I had a resentful swipe at Fosters in my previous post in response to their underhand profiteering in sizing down their Cascade Premium bottles while keeping the price the same. Apart from dudding clients by offering less value for money, they changed the bottle size by stealth – it was a fait accompli by the time they released the news, the bottle shops having already replaced the old bottles with the new stock, thus ensuring consumers had no opportunity to stock up on the larger bottles before the downsizing came into effect. I’ll be drinking Becks from now on…when it’s on special.
On to today’s topic. I’m wondering if there is some sneaky, Fosters-like profiteering going on in Perth as a direct result of this bloody boom and the bucks those who have hitched a ride on the mining industry are throwing around with abandon.
It’s common knowledge that house prices here have shot through the stratosphere, along with rents, but the reasons for that are transparent and well documented. I’m referring to the staggering increases in some food prices.
Take fish. I have long rated pink snapper as the premium table fish from local waters – even above the much-lauded WA dhufish (or jewfish – the debate is interminable as to which spelling is correct). Pink snapper was once great value, a mid-priced fish far cheaper than, say, jewie or WA barramundi or Atlantic salmon. A couple of years ago, you could pick up pink snapper fillets from the supermarkets on special for around $20 per kilo. Now you’re slugged $70 per kilo!
350% increase in 2 years? Que?! People on average incomes can no longer afford pink snapper. We’re not talking Caspian Sea caviar, here – pink snapper is a local variety of seafood, once a given among the standard choices in metro fish and chip shops.
So maybe pink snapper stocks have been fished too low. Maybe this has sent the price sky-high?
Maybe, but what about the cheaper alternatives? Blue spangled emperor was a good standby. Even 2 years ago, fillets were regularly marked down at Woolworths and Coles to $8.50 per kilo. Not a great table fish, but not bad value at that price. What is it now? Never less than $25 per kilo – a 300% increase in 2 years! Is blue spangled emperor over-fished, too?
How about silver cobbler, from the Ord? Surely no over-fishing factor there – silver cobbler swims the muddy bottoms of Lake Argyle in plague proportions. Yet it is no longer commonly available in supermarkets, and when it is, fillets retail at well over $20 per kilo. This for a pretty ordinary fish. How come?
Here’s an irony: Atlantic salmon, once considered a luxury fish, is now – at around $30 per kilo – among the cheapest fish on offer at Perth seafood retail outlets.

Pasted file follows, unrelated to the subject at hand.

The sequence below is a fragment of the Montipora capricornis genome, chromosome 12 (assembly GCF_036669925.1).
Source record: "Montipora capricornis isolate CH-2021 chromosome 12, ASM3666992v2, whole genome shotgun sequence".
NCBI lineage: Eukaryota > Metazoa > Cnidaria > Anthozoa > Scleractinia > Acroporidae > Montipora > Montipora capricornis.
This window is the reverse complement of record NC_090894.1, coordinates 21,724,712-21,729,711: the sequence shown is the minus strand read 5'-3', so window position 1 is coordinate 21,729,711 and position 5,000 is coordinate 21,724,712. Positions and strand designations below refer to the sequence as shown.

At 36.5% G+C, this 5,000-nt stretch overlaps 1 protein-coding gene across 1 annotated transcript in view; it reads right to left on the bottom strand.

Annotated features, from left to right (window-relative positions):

So, unless you’re on the mining gravy train or otherwise earning a healthy income, you have three choices of budget fish, all pre-frozen and none sourced from local waters: basa, Nile perch or hoki.
For those who don’t know, basa comes from the filthy, hyper-polluted, raw-sewage-stained waters of the Mekong Delta and is reportedly stoked with antibiotics and other nasties. Very bland eating, even if you choose to ignore the possible health risks.
Nile perch is imported frozen from Lake Victoria, Africa, where it was introduced for commercial fishing purposes. The local people are unmercifully exploited – paid bugger all for catching it – and it has a devastating effect on local fish species and the aqua-environment. So much so that it has been declared a noxious fish in Queensland (see this Queensland government website). Eating quality? File under “Poor man’s barramundi”.
That leaves hoki. It’s a plus that it’s from the clean waters of New Zealand, but it’s not much of a table fish. Great.
There are many other instances of outrageous hikes in food prices over the last 2 years or so – almost all fruit and veges, for example – but the point I am seeking to establish might be best served by restricting the topic to fish. I would like to ask readers from other States – what are the fish prices you’re paying?
In asking you for your responses to this question, I am trying to establish whether the prices we are being hit with over here are higher than in other capital cities. I suspect they are. And I suspect that Woolworths and Coles have a lot to answer for.
I await your responses with interest. Please click here to leave a Comment, or email me.
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